Cruise ships often set sail using this itinerary due to the fact that waters are calm. More importantly, guests will love the spectacular scenery and interesting ports.

Cruises that embark in San Francisco, Seattle, or Vancouver, as well as visiting ports such as Juneau, Ketchikan, and Skagway, are globally recognized as “Inside Passage” cruises.

For the most part, cruises include stopovers in the likes of Juneau, Ketchikan, Skagway, and the ever-popular Glacier Bay National Park. The park is home to 16 magnificent glaciers. Note that it would be best to sail round trip, as the costs tend to be much cheaper since you embark and/or disembark in the same port.

Gulf of Alaska – This itinerary works north, particularly from Vancouver, and then the south-central coast of Alaska is included in the Inside Passage for Gulf of Alaska cruises. It is important to keep in mind that ships here sail one-way and it is usually between Vancouver or Seattle and Seward, which is said to be the closest port to Anchorage.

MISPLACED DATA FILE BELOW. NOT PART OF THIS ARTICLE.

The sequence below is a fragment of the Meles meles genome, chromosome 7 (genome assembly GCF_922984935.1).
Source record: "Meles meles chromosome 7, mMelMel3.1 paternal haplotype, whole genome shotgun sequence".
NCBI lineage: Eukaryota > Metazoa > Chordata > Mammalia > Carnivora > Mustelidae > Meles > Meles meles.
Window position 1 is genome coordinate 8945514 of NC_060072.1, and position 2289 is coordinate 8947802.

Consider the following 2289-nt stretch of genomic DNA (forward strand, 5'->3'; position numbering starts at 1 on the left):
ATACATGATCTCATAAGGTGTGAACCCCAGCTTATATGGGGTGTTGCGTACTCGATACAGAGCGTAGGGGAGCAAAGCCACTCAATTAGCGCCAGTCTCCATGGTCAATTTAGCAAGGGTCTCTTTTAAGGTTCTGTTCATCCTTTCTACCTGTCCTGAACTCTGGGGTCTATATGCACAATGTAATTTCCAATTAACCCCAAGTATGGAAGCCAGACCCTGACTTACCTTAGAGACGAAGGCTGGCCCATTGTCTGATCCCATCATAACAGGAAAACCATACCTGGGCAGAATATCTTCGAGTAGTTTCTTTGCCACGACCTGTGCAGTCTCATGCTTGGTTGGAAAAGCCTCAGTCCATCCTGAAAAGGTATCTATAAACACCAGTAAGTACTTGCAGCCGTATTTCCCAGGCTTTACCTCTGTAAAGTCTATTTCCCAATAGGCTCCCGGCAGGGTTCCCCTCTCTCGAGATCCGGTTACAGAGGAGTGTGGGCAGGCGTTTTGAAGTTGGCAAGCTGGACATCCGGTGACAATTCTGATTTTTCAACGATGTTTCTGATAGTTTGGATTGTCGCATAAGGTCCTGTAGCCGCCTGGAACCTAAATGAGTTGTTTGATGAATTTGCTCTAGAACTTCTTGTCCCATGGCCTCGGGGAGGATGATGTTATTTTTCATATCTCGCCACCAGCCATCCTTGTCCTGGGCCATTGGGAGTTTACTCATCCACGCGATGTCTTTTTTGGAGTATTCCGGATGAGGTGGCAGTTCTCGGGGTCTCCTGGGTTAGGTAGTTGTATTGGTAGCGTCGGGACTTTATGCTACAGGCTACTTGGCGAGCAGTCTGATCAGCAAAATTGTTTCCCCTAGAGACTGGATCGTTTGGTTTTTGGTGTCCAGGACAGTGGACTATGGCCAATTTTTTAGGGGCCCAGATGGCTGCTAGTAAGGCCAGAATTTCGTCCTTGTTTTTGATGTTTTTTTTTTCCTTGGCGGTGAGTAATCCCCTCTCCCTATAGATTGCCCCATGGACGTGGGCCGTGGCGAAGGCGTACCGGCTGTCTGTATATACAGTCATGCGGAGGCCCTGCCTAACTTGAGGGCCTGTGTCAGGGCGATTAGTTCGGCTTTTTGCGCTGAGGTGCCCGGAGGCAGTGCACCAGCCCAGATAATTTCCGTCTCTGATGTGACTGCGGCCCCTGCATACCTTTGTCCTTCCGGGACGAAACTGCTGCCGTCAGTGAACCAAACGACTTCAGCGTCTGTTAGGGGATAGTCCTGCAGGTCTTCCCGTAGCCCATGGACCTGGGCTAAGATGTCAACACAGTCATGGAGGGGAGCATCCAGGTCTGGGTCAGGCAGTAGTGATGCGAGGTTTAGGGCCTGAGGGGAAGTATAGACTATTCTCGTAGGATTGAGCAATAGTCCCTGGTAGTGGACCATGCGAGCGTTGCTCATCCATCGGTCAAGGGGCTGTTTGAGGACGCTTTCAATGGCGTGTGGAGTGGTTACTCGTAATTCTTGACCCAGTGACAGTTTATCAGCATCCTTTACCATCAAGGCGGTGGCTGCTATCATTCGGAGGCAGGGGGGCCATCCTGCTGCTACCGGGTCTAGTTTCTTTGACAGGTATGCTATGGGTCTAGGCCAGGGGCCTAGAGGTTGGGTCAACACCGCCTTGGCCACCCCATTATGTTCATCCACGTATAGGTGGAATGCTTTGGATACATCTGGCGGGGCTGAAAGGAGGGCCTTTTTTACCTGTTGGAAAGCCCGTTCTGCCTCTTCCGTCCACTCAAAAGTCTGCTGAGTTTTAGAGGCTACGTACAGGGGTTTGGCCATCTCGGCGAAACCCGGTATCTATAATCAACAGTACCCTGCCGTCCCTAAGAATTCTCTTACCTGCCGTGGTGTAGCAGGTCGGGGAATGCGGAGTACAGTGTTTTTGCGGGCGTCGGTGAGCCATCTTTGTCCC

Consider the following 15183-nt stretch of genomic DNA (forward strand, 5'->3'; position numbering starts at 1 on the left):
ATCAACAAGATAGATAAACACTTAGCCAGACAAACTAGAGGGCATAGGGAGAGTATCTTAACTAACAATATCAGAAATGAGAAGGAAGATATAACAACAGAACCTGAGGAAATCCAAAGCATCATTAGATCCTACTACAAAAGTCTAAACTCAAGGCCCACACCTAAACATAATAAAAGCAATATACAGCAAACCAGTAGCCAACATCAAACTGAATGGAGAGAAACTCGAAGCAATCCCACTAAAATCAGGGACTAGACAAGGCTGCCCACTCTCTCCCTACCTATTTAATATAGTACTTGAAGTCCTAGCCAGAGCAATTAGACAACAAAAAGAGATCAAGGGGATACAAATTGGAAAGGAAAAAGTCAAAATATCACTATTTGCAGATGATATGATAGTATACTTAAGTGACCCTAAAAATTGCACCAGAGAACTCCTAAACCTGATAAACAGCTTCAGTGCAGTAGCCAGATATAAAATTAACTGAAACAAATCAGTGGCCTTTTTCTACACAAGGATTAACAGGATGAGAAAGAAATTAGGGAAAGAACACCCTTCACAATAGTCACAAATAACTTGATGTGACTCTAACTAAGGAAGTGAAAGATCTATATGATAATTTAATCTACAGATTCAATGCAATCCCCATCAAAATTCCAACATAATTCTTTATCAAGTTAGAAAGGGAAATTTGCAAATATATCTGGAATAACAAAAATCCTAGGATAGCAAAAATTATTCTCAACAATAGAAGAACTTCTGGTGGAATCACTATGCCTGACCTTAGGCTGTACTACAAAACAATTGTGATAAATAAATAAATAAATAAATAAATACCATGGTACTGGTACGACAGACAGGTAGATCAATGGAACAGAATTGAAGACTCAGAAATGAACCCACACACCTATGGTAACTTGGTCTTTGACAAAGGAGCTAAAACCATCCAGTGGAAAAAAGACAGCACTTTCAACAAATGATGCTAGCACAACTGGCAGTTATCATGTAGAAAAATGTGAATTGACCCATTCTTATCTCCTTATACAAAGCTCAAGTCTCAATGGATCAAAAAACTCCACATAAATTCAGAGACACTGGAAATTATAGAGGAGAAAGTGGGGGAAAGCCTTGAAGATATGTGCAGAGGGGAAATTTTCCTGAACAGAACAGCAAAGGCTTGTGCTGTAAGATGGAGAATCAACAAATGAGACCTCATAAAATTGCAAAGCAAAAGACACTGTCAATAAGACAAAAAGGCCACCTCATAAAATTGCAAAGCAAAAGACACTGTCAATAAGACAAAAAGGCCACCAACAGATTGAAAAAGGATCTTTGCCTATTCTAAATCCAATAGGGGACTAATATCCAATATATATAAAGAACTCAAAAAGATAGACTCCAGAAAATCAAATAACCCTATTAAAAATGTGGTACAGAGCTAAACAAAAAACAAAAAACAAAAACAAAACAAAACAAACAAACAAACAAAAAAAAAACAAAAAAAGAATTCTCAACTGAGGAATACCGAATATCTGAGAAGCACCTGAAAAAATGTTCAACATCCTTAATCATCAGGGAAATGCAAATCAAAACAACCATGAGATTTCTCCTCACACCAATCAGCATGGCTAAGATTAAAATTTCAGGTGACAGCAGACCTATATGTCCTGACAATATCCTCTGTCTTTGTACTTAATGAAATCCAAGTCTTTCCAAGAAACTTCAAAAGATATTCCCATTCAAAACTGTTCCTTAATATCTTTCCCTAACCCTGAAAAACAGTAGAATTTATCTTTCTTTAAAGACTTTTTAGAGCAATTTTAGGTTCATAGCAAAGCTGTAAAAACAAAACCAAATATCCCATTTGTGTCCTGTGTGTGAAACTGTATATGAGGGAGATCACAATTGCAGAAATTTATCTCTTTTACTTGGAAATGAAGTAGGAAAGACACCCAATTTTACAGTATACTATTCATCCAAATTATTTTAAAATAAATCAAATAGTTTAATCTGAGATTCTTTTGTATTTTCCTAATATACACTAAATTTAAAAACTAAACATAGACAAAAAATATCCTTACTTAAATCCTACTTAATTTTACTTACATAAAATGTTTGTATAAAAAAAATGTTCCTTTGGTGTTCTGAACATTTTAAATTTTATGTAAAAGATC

Your points of embarking and disembarking are also different, but apparently, you are given the opportunity to see much more of Alaska’s spectacular scenery. And yes, this already includes the glacier-clad Gulf of Alaska and the Hubbard Glacier. Since the waters of the Pacific Ocean tend to be a little bit rocky as compared to the quiet waters of the Inside Passage, only large and mid-sized ships can be seen moving through the itinerary.

Best Time for Alaska Cruises

The Alaska cruise season runs from late April to September, through June is considered a high season all the way through August. Still, when it comes to knowing when the best time is, it is rather subjective.

June, July, and August are the warmest months, and these have highs ranging from the 60s to 70s in most of the state. July and August, on the other hand, can be quite rainy. Obviously, the further into the summer you are, the better your chances of seeing wildlife on the various expeditions.